Friday, October 29, 2010

SkyRiver/OCLC suit moved to Ohio court

The judge in San Francisco's Ninth Circuit court has agreed to OCLC's request to transfer the proceedings in the SkyRiver/OCLC suit to the Southern District Court of Ohio. In an impressively thoughtful 10 page document, the judge weighs the various arguments by the parties relating to the request to transfer. In the end, the decision was based on two things:
  1. A majority of the potential witnesses that are neither SkyRiver nor OCLC employees (e.g. libraries that can give evidence) are closer to Ohio than to California.
  2. In terms of documentation as evidence, most of this documentation will need to come out of OCLC's file cabinets, since the suit refers to OCLC business practices over a significant period of time.
I was hoping to be able to sit in on some of the action in the San Francisco court, although more experienced folks have told me that it could be deadly dull. Now we need to find possible bloggers in the Ohio area to cover this. Any volunteers?

Tuesday, October 12, 2010

Beyond MARC-up

In the recent Code4lib journal, Jason Thomale has published an article "Interpreting MARC: Where’s the Bibliographic Data?" in which he struggles to find the separate logical elements in a MARC 245 field. I must admit that I'm not entirely clear on what he means by 'bibliographic data' but I empathize with his attempts to find the data in MARC. In his conclusion he says:
... MARC has as much in common with a textual markup language (such as SGML or HTML) as it does with what we might consider to be “structured data.”
I have myself often referred to MARC as a markup language, to distinguish it from what a computer scientist would call "data." We took the catalog card and marked it up so that we could store the text in a machine-readable form and re-create the card format as precisely as possible. Along the way, a few fields (publication date, language, format) were considered in need of being expressed as actual data, and so the fixed fields were designed to hold those. Oddly enough, though, in most cases the same information was available in the text, meaning that the information had to be entered twice: once as text, and once as data.
008 pos. 07/10 = 1984
260 $c 1984
This fact is proof that at one point the MARC developers were fully aware that the text in the variable fields was ill-suited to machine operations other than printing on a card (or display on a screen).

I have been working off and on for a number of years on an analysis of MARC that is perhaps similar to Thomale's search for the bibliographic data of MARC. I characterize my project as an attempt to define the data elements of the MARC record. The logic goes like this: if we want to create a new, more flexible format for library data, one way to begin that process is to break MARC data up into its data elements. These can then be re-combined using a new data carrier. The converse is that if we cannot break MARC up into its data elements, then any new carrier will surely be saddled with some of the problematic aspects of MARC, such as:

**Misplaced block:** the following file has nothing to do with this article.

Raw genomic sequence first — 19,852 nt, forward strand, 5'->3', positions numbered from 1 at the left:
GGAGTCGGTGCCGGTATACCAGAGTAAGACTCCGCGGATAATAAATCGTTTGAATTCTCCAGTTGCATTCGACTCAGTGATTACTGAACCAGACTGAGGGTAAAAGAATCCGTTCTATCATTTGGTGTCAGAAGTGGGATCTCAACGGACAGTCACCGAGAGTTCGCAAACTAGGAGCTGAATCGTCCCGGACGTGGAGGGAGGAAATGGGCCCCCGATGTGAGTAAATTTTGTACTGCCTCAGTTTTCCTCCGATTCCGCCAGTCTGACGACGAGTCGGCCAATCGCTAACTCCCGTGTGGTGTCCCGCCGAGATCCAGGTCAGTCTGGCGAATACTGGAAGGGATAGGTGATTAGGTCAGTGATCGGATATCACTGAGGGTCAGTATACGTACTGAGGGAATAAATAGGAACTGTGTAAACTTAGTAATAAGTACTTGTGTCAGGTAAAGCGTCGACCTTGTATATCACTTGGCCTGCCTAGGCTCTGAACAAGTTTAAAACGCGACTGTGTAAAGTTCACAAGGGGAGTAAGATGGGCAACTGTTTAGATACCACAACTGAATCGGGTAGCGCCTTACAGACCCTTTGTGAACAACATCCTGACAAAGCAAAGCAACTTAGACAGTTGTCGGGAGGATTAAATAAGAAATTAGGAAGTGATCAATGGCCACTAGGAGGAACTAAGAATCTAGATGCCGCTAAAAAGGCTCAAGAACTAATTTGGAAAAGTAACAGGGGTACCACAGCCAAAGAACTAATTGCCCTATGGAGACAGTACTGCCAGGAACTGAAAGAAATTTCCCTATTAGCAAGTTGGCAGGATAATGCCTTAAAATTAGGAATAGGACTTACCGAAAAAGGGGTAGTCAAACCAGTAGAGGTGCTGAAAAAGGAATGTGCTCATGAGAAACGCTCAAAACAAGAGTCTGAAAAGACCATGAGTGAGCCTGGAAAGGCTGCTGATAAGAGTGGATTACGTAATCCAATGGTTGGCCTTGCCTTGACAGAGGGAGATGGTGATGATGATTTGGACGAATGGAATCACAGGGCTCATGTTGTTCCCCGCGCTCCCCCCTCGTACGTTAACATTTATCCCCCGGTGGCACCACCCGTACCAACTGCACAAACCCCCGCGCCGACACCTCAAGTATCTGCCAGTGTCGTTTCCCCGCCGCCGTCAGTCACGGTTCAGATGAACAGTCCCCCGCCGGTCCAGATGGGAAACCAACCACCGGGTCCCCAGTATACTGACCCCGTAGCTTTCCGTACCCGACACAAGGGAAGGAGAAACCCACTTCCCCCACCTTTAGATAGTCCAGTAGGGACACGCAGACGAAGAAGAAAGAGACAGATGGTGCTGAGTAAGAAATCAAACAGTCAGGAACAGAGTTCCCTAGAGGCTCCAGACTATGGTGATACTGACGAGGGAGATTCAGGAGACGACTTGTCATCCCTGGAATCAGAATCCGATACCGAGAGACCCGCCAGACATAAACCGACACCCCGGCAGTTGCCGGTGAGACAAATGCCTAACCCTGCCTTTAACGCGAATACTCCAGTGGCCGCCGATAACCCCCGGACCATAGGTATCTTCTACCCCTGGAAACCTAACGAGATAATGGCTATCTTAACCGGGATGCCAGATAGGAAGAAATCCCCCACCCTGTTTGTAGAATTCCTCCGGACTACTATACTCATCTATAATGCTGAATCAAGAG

• redundancy, especially the repeat of the same content in many different fields
  • inconsistency, where the content in those different fields is coded differently or with a different level of granularity
  • potential contradiction between data in fixed fields and textual data
I am still just in the beginnings of my analysis, but for anyone who wants to follow along and comment/cajole/criticize, I am doing my thinking out loud on the futurelib wiki. I thought I would start with the 0XX fields, but decided to drop back and start with 007/008. I have a database of all of the 007/008 elements and their values, (linked in tab-delimited format on this wiki page) so I've been able to sort and eliminate and do other database-y things that help me see what's there.

I'm not interested in replicating MARC, so I do not want to create something that is one-to-one with MARC fields and subfields. As an example, some fixed field data elements and their values appear more than once in the MARC format, such as the 008 "Government publication" element which is identical in the 008 for books, computer files, maps, continuing resources and visual materials. As far as I'm concerned it is a single data element. On the other hand, an element named "Color" appears in more than one 007 field, but in each case the values that are valid for the data element are different. These then are different data elements.

I am struggling with how to create usable output from my investigations. I may code some things in the Open Metadata Registry, but at the moment that would have to be done by hand and I need something more automated. I would like to represent the controlled lists in the fixed fields in an RDF-compatible way using SKOS. This should be relatively simple once certain decisions are made (naming, URIs, etc.).

A big question is how to link all of this back to MARC. For the fixed fields it's relatively easy to create a string that represents the MARC origins of the data, for example:
  • 007microform05 to represent the data element (field 007, category of material Microform, position 05)
  • 007microform05f to represent the actual value (field 007, category of material Microform, position 05, value=f)
When it comes to the variable fields this is going to be more difficult because, as Thomale points out in his article, a logical element may span more than one field/subfield, and there may also be multiple elements in a single subfield. Working that out is going to be very, very difficult. So it seems best to go for the low-hanging fruit of the fixed fields.

Note that there have been other good starts at defining the MARC fixed fields in SKOS, and eventually we may be able to bring this all together. Meanwhile, I did grab for the URI portion of this work and obviously am working toward dereferenceable URIs.